Be clear that you want to keep working, but may need reasonable accommodation/assistance in order to work. Ask about:

  • Telecommuting or working from your home
  • Cross training and sharing your work duties with other employees
  • Flexitime meaning changing your work hours or cutting back on hours

Taking a Break from Work/leave

Sometimes the side effects of treatment or the cancer itself will get the best of your energy and health.

If that happens, you may decide not to work through treatment. Talk with your supervisor and the human resources department about taking a leave, or claiming short-term disability insurance to tide you over for a while (for those who are fortunate enough to have taken such cover). If you do have disability cover, speak with your doctor about how you’re feeling and ask if you would qualify for disability. If you settle on quitting work for now, look into your work disability insurance as well as early retirement. Make sure that you will still be covered by medical aid should you claim disability and/or early retirement. It may pay you to remain employed in order to ensure that you are covered for medical expenses.

Consider and reconsider Your Decision over Time before you make a final and binding decision. With other words, know the financial consequences of your decision.

None of us can predict exactly how we will feel during cancer treatment, so take some time at intervals during your treatment to rethink your decision. You may decide that you were overzealous and that working won’t work for you.  In contrast, you may have taken off time, but feel bored and anxious to return to your job.  Many of us find social support among those we work with, and what appeared to be a time of peace away from the grind may instead feel lonely. Be flexible, and give yourself the benefit of being able to change your mind. Seek this flexibility in approach from your employer rather than firm fixed stances which cannot accommodate change.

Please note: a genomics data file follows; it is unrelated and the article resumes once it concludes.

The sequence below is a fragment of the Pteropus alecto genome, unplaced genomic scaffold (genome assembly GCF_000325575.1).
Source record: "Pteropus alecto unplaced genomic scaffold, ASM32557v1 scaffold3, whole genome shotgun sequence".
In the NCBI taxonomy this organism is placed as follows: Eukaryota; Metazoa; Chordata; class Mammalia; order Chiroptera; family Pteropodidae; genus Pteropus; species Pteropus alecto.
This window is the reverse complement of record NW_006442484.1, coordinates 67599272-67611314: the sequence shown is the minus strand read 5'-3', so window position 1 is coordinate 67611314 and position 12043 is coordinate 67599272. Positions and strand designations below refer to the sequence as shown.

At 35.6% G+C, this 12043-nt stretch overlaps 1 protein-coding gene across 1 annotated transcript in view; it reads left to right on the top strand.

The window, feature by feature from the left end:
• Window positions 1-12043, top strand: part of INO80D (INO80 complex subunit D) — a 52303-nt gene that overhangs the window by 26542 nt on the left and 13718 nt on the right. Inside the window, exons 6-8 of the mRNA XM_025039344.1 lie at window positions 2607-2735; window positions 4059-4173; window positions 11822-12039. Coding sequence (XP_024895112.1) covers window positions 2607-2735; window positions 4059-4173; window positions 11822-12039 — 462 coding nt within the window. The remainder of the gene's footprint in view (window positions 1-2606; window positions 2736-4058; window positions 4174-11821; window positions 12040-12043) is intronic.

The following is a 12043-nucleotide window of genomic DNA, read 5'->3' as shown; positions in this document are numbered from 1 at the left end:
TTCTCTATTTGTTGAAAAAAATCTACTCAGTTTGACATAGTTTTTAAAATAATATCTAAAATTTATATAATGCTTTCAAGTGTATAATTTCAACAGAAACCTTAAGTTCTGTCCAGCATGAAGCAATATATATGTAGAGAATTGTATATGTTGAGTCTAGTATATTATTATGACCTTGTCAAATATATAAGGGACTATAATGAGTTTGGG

Working Through Cancer Treatment

Many patients do work through cancer treatment. If you’ve confided in your co-workers, they may be able to support you on the job. On days that you need extra help, they might give you a ride or help with demanding tasks, while on other days when you’re at home; they may be willing to bring work to you.

If some of your co-workers are uncomfortable around you, just try to let it go. Pick your battles carefully and hoard your energy for important things.

Join care groups that can be immensely helpful with resources, individuals that are going through the same experience who may help you find solutions to common experienced problems.

Cancer patients and their employers need to understand their rights and obligations and also what can be expected on this “the cancer journey”.

Supervisors and managers are expected to proactively manage the challenges faced in the workplace when dealing with a cancer diagnosis, however, in SA there is a long road still needed to be travelled.

Campaigning for Cancer has collaborated with key stakeholders to develop a written Cancer@Work Programme, the first of its kind in South Africa, which offers employer and employee workshops, step-by-step guides on handling cancer in the workplace and access to resources with information about legal rights relating to employment, step-by-step guides explaining the journey of a cancer patient for employees, co-workers and the employers that will encourage open dialogue.

“As part of Campaigning for Cancer’s aim to lobby for the promotion and protection of the rights of patients and those affected by cancer, the larger Cancer@Work Programme will guide a company in establishing and implementing a cancer policy in the work place and help to gather important data regarding how cancer is viewed in South African workplaces,” said Campaigning for Cancer CEO, Lauren Pretorius.